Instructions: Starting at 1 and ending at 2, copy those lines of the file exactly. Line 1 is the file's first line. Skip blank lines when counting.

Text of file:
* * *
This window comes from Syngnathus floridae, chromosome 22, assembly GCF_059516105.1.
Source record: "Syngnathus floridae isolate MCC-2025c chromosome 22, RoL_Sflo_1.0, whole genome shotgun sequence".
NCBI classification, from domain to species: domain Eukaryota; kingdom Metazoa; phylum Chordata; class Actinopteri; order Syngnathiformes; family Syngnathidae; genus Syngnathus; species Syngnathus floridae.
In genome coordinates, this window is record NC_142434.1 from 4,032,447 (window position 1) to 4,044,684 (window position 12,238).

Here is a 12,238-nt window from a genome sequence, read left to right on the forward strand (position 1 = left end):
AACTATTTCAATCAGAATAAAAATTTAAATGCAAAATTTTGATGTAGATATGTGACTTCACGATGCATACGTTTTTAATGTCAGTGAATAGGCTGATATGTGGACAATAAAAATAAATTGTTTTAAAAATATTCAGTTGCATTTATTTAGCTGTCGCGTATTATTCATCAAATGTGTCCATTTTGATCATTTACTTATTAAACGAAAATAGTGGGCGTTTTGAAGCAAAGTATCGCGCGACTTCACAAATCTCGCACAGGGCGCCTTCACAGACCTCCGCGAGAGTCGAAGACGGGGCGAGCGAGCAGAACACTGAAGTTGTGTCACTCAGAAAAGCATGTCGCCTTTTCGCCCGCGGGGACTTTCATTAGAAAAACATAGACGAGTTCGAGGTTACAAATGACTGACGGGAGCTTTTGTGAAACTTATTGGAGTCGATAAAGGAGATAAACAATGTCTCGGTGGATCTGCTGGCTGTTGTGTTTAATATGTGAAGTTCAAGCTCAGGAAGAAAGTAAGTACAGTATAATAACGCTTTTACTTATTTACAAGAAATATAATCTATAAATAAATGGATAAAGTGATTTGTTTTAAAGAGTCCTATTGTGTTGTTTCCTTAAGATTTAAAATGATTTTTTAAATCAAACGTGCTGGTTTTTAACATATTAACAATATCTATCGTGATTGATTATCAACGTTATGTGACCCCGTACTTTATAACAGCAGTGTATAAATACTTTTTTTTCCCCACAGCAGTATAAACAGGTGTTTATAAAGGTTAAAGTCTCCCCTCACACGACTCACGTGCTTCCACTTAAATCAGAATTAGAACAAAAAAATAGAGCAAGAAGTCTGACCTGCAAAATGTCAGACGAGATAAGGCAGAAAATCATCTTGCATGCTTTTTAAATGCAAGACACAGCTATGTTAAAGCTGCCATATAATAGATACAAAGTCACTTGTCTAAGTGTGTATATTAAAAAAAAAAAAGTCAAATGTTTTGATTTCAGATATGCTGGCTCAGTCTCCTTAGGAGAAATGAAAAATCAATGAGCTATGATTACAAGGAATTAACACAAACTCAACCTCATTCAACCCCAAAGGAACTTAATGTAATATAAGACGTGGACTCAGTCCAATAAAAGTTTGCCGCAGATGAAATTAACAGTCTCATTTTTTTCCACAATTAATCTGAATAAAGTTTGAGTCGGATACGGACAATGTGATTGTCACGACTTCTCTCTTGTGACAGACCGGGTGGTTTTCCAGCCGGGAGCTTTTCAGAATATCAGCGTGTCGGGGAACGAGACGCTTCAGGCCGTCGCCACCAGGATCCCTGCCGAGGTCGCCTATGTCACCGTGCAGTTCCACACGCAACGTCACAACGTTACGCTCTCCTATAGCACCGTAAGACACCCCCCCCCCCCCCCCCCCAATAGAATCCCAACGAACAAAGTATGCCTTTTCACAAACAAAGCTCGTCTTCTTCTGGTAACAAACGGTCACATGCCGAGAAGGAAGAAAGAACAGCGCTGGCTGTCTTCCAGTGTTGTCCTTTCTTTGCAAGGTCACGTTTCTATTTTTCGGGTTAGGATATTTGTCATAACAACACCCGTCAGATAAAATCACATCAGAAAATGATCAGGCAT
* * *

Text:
This window comes from Syngnathus floridae, chromosome 22, assembly GCF_059516105.1.
Source record: "Syngnathus floridae isolate MCC-2025c chromosome 22, RoL_Sflo_1.0, whole genome shotgun sequence".